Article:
For fifty years he had been persuading himself that he was a righteous man, and the conviction was now so firmly impressed upon his very soul that nothing could ever shake it.
Sir Arthur Conan Doyle – The Firm of Girdlestone (1890)
It’s a strange idea, the notion of righteousness. So often we have seen it applied to fictional characters who are emphatically not righteous, as Conan Doyle does here with John Girdlestone and as Dickens did with Seth Pecksniff. Both characters projected their supposed righteousness via religious and traditionally moral facades.
Righteousness still has religious connotations, but much less so than in Dickens’ and Conan Doyle’s day. Even so, in view of her religious upbringing one might expect Theresa May to have a degree of righteousness in her political persona but she doesn’t. Neither does Jeremy Corbyn, yet Conan Doyle’s quote seem to fit Corbyn better than May. It fits his politics, it fits his supporters.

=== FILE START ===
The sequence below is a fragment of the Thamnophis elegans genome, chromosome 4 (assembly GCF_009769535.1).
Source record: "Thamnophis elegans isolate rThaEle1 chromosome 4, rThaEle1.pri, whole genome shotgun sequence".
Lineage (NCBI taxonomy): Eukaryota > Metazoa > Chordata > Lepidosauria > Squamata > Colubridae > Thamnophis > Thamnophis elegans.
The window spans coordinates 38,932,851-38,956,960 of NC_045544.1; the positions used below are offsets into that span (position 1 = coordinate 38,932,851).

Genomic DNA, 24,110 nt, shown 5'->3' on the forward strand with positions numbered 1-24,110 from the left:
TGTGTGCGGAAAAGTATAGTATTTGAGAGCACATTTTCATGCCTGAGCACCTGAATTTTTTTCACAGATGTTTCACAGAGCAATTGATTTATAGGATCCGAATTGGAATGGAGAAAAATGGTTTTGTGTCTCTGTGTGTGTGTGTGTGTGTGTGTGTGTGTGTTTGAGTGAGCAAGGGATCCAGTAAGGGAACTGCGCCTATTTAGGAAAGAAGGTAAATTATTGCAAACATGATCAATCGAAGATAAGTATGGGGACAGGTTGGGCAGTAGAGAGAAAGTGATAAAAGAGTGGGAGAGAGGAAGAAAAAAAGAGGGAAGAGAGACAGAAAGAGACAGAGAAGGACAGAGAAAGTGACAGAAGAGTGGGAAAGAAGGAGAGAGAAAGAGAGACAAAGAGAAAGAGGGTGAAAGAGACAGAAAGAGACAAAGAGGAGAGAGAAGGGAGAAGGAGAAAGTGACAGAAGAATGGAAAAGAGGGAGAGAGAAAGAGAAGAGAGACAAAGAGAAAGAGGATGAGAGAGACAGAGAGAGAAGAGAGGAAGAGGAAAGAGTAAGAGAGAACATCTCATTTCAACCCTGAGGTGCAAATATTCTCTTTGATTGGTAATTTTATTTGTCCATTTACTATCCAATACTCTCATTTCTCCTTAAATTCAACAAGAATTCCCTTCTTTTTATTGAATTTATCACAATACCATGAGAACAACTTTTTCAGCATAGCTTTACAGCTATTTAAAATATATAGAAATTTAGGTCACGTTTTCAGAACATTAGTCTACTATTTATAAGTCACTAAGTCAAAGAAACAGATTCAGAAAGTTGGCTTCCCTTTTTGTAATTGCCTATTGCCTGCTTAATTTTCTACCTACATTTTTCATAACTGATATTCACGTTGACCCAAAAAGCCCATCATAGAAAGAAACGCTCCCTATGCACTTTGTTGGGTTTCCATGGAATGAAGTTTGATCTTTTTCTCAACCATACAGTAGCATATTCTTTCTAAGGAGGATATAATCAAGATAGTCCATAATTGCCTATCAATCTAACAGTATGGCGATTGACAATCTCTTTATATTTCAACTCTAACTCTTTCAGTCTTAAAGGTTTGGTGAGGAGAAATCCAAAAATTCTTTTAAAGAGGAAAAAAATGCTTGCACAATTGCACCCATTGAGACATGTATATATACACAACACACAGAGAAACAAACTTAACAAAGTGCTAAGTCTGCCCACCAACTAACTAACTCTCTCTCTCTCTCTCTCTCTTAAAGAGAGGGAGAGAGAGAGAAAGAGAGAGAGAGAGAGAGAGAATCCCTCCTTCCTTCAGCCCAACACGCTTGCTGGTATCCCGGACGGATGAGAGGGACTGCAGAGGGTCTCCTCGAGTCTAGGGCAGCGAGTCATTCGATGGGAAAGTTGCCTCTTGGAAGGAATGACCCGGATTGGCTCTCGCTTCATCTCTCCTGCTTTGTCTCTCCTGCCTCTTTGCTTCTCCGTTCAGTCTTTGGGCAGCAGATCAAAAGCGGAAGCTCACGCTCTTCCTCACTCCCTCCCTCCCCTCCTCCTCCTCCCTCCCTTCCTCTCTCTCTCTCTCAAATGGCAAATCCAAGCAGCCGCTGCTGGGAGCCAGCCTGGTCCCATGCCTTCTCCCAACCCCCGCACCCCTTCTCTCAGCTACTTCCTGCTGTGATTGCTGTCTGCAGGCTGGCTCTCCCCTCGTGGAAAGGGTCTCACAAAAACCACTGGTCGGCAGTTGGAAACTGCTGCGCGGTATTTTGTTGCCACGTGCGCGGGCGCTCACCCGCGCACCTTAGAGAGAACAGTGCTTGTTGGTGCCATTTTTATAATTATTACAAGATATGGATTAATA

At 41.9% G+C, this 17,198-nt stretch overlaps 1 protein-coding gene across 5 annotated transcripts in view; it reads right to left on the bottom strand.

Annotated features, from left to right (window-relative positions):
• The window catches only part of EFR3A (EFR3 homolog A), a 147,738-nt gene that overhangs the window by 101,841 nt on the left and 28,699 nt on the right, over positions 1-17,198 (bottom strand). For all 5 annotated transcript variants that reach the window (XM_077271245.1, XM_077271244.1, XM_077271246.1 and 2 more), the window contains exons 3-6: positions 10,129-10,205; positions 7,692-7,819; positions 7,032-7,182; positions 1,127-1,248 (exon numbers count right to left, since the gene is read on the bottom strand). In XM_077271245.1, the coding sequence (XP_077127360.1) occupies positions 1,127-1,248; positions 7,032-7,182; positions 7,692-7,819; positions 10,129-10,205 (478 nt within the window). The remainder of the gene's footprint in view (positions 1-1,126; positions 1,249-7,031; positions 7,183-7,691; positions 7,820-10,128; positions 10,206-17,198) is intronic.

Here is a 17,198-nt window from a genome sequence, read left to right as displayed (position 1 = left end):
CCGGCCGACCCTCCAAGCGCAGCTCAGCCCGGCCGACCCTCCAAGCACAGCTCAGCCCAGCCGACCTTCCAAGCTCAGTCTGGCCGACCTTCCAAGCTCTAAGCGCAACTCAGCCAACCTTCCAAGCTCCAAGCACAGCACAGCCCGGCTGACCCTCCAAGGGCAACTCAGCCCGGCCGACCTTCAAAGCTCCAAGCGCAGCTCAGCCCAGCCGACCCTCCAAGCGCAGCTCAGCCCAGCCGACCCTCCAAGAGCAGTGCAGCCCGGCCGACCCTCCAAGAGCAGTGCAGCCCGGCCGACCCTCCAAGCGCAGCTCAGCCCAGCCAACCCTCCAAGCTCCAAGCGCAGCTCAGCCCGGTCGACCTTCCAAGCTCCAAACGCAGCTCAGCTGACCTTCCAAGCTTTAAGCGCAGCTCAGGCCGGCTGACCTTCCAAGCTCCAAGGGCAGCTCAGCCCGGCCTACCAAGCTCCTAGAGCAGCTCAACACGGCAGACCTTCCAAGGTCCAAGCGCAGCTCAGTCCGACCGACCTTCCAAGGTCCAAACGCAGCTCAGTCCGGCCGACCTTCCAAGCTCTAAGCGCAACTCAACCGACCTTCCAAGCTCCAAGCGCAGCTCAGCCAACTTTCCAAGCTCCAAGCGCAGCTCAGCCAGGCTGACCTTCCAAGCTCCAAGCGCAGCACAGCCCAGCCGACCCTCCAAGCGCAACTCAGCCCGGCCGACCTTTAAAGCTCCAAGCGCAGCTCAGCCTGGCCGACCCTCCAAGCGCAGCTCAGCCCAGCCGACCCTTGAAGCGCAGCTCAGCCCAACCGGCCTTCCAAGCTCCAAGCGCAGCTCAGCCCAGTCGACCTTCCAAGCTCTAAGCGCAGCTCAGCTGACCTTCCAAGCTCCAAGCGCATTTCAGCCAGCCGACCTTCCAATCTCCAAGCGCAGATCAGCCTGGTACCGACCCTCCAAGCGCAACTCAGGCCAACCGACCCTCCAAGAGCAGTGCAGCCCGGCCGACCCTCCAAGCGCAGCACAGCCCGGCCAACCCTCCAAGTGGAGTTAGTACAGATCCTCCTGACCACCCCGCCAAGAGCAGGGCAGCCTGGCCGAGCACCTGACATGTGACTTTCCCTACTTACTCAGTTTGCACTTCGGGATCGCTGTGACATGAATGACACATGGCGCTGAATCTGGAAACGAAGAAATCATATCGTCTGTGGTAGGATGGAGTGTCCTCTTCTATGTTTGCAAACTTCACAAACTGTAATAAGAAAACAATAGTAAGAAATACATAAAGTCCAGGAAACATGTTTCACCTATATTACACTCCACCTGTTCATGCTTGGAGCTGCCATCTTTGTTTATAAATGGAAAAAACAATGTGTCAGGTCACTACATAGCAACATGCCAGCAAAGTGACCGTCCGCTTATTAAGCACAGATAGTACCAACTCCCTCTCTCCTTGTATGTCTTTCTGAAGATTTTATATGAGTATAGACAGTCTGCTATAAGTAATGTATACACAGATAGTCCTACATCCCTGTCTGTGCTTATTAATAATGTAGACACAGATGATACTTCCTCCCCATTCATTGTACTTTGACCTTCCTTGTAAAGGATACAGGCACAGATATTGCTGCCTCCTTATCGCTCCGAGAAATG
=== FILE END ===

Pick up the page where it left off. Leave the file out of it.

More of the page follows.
In modern times, the whole idea of righteousness has become much more political and rather more covert. It is signalled via behaviour and language rather than explicit religious quotations or moral maxims. It has morphed into political virtue-signalling and is not likely to be religious nor traditionally moral.
It was easy enough in Dickens' and Conan Doyle's day, but somehow we have made it even easier to be righteously stupid, righteously incompetent, righteously dishonest, righteously wicked.